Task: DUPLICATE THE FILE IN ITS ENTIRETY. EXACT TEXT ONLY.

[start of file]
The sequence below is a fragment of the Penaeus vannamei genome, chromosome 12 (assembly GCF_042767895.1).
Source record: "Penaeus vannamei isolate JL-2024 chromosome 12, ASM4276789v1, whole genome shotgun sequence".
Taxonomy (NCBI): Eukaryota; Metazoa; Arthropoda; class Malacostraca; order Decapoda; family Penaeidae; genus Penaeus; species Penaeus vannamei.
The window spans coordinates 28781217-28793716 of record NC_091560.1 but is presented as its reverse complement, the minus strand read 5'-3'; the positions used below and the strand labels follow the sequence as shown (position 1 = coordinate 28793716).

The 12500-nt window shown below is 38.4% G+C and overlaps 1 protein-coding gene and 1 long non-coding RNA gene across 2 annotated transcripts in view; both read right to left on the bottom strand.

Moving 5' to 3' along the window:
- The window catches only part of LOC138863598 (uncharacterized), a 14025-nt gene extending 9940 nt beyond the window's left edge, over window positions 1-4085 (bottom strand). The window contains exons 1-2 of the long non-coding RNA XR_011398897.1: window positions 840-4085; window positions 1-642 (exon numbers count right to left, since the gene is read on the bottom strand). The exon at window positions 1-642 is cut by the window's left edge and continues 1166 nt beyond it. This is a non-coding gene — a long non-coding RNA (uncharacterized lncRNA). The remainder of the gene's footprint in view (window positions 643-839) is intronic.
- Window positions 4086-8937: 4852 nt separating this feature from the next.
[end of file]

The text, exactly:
The sequence below is a fragment of the Penaeus vannamei genome, chromosome 12 (assembly GCF_042767895.1).
Source record: "Penaeus vannamei isolate JL-2024 chromosome 12, ASM4276789v1, whole genome shotgun sequence".
Taxonomy (NCBI): Eukaryota; Metazoa; Arthropoda; class Malacostraca; order Decapoda; family Penaeidae; genus Penaeus; species Penaeus vannamei.
The window spans coordinates 28781217-28793716 of record NC_091560.1 but is presented as its reverse complement, the minus strand read 5'-3'; the positions used below and the strand labels follow the sequence as shown (position 1 = coordinate 28793716).

The 12500-nt window shown below is 38.4% G+C and overlaps 1 protein-coding gene and 1 long non-coding RNA gene across 2 annotated transcripts in view; both read right to left on the bottom strand.

Moving 5' to 3' along the window:
- The window catches only part of LOC138863598 (uncharacterized), a 14025-nt gene extending 9940 nt beyond the window's left edge, over window positions 1-4085 (bottom strand). The window contains exons 1-2 of the long non-coding RNA XR_011398897.1: window positions 840-4085; window positions 1-642 (exon numbers count right to left, since the gene is read on the bottom strand). The exon at window positions 1-642 is cut by the window's left edge and continues 1166 nt beyond it. This is a non-coding gene — a long non-coding RNA (uncharacterized lncRNA). The remainder of the gene's footprint in view (window positions 643-839) is intronic.
- Window positions 4086-8937: 4852 nt separating this feature from the next.